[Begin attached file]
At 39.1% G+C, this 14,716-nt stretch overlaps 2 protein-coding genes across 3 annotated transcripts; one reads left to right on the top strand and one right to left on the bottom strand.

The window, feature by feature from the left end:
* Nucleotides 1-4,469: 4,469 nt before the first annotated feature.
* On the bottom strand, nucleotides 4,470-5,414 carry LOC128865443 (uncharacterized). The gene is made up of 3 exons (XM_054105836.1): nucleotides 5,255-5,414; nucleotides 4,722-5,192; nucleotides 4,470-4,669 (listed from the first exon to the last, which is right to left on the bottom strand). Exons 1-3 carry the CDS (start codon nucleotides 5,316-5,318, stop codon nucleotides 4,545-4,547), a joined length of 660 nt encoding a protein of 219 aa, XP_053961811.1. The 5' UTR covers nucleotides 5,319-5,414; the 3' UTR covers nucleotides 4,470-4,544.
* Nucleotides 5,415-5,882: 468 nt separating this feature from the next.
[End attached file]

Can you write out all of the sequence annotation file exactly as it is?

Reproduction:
At 39.1% G+C, this 14,716-nt stretch overlaps 2 protein-coding genes across 3 annotated transcripts; one reads left to right on the top strand and one right to left on the bottom strand.

The window, feature by feature from the left end:
* Nucleotides 1-4,469: 4,469 nt before the first annotated feature.
* On the bottom strand, nucleotides 4,470-5,414 carry LOC128865443 (uncharacterized). The gene is made up of 3 exons (XM_054105836.1): nucleotides 5,255-5,414; nucleotides 4,722-5,192; nucleotides 4,470-4,669 (listed from the first exon to the last, which is right to left on the bottom strand). Exons 1-3 carry the CDS (start codon nucleotides 5,316-5,318, stop codon nucleotides 4,545-4,547), a joined length of 660 nt encoding a protein of 219 aa, XP_053961811.1. The 5' UTR covers nucleotides 5,319-5,414; the 3' UTR covers nucleotides 4,470-4,544.
* Nucleotides 5,415-5,882: 468 nt separating this feature from the next.